Estate planning is essential in preparing for your future. However, it is equally as essential to prepare your heirs for the transitioning of your estate into their ownership. Many seniors do not make this a priority when planning for the future, and the estate subsequently collapses.
It is unfortunate, but the stress of acquiring an estate can cause siblings to feud and even sever relationships. Research shows, more often than not, heirs are not prepared to manage the vast amount of responsibility that comes with acquiring an estate.
When transferring an estate to an heir, 60 percent of post-transition collapses happen because of a lack of trust and communication between the estate holder and the heir, according to The Journal of Estate and Tax Planning.
Additionally, 25 percent of collapses occur because the estate holder does not properly prepare the heir to acquire such wealth.
Nothing can be more heartbreaking than your legacy dividing your family. The good news is that does not have to be your family’s story. Here are a few steps you can take to ensure your heirs are prepared to acquire your estate.
You must first have an estate plan
Before taking any steps, it is good to be reminded of the risk of not doing anything at all. Every state is set up with a legal system in place to handle your estate if you do not create an estate plan yourself. If you were to die without preparing for your future, your entire life’s work could end up in the hands of an unintended beneficiary. This makes it essential to create an estate plan and prepare for your future as soon as possible.
Establish your legal counsel early
It is important to establish your legal counsel early. An attorney can help coach you and your heirs through the steps of your estate plan. Feuds can occur because one sibling feels they have not been given their fair share of the estate or they have been excluded from decisions made. Almost all feuds can be avoided through clear communication and legal coaching. Legal coaching before the transition of an estate can raise an heir’s success rate anywhere from 20 to 40 percent.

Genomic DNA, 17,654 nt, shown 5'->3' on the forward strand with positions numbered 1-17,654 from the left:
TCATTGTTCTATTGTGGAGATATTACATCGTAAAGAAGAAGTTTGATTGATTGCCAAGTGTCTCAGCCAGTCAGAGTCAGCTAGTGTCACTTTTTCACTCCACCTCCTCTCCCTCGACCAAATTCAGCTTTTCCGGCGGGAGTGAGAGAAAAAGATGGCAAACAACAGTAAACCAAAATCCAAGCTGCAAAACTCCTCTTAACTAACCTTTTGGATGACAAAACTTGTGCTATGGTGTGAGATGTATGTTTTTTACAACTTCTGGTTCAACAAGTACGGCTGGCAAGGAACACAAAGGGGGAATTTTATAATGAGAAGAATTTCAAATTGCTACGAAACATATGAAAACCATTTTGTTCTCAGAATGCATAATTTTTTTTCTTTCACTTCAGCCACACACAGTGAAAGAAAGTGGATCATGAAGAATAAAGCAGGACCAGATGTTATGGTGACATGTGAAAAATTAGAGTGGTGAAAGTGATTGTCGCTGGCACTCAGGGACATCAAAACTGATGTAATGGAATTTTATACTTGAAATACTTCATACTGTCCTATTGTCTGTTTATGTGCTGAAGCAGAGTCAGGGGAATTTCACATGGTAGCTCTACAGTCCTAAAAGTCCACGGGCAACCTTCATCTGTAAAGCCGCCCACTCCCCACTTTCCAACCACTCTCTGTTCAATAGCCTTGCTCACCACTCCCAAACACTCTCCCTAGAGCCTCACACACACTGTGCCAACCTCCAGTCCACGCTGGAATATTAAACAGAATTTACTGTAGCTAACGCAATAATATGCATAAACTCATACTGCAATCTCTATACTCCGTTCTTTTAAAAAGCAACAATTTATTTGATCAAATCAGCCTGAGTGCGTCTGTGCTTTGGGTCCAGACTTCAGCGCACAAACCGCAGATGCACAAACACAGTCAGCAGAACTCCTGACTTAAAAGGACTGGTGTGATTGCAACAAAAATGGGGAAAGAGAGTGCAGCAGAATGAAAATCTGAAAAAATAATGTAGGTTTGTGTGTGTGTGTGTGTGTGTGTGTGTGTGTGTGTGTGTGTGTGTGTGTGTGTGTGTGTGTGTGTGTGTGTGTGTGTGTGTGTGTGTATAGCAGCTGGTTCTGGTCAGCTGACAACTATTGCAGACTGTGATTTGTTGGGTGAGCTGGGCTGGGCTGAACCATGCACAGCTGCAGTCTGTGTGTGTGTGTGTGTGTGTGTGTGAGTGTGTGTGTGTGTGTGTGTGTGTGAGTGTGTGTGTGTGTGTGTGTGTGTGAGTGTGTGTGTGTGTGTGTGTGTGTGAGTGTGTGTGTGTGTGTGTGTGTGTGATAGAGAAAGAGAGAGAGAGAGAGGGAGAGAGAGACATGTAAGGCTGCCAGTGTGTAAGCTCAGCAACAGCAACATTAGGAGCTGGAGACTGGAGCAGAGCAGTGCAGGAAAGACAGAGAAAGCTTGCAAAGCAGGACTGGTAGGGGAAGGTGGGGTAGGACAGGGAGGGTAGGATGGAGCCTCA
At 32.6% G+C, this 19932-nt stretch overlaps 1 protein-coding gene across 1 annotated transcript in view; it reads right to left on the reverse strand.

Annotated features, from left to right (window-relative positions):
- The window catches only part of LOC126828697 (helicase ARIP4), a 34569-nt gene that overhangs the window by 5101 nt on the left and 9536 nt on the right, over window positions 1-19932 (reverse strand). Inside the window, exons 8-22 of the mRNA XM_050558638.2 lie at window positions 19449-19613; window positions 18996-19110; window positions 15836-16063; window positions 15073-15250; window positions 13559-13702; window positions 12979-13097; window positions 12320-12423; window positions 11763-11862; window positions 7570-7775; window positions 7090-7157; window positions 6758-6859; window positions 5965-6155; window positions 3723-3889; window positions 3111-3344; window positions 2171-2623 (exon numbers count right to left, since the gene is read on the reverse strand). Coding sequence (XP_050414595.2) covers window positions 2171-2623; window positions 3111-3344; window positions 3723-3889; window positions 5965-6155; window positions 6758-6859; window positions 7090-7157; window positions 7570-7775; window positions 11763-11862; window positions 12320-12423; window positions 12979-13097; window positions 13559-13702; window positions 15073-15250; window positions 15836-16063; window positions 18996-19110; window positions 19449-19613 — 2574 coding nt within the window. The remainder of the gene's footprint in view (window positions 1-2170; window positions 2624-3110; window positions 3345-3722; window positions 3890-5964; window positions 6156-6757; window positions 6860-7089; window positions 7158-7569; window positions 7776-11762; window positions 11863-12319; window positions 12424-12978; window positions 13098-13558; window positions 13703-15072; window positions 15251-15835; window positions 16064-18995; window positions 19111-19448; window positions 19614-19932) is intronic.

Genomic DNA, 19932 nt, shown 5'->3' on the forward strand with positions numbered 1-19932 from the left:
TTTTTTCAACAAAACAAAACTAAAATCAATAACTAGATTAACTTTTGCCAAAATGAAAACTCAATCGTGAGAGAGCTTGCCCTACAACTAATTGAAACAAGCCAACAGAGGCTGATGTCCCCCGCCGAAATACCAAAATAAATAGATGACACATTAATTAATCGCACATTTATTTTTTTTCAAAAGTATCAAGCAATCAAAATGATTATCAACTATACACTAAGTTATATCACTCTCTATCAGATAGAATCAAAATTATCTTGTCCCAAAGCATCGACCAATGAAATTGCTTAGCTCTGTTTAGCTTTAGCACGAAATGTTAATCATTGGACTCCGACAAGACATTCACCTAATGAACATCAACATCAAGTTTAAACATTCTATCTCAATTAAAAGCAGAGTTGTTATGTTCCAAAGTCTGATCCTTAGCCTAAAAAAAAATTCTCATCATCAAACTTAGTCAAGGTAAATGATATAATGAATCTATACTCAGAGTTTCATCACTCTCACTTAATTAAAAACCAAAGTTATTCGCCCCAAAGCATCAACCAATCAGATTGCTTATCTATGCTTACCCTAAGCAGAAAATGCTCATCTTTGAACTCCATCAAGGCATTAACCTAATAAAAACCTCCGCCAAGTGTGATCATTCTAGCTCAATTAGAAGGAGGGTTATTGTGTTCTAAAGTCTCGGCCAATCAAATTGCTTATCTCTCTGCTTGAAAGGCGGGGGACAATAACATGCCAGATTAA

Educate your heirs on your estate plan and establish a family coach
Bring your heirs into the knowledge of your estate plan and educate them on how to execute that plan when the time comes. It can be uncomfortable for siblings to discuss the dividing of assets while a parent still is alive.
However, Forbes reported a story about siblings feuding over a World War II gun collection their father had as an heirloom. Both siblings wanted claim on the items. Fortunately, the father still was alive to detail his estate plan.
Forbes reported another story where a 19-year old man inherited $750,000 from his grandfather. He spent the money foolishly, created bad habits that ended his life, and landed his wife in jail.
You can see how important it is to set safe boundaries around the estate you are passing on. There are a few key ways to ensure you have properly educated your family on your wishes and protected them from an estate collapse.
Create a family mission statement
Properly develop a family mission statement so that everyone involved in the estate plan is aware of your mission when it comes to the transfer of your estate. This mission statement should be no more than 30 words. An example of this would be, ‘Our family is dedicated to loyalty, trust, and growing together. We are not divided by things, but work together to grow our family assets for the betterment of our lives.’
Revisit your estate plan every couple years
An estate plan is not a legal document etched in stone. Many things can cause the need for a revision of the estate plan, such as a change in marital status, disability, inheritance, marginal chance in finances, state residency change, or simply just a change of mind in how you want your estate plan to be carried out. Regardless of why you revisit your estate plan, it needs to be revisited every couple of years. During those revision times, it is important to inform your heirs of the revisions, so they are properly educated for the future.
Many people never set up an estate plan or take the next step of sharing it with their heirs, because they do not know the process of accomplishing this goal. Do not let this be you.
Cordell Planning Partners is here to help you and your family, not only establish an estate plan that works for you but to strategize the best possible options for your family that ensures your post-transition estate plan is unifying and successful. Contact Cordell Planning Partners today to set up your free one-hour consultation to begin planning for your future.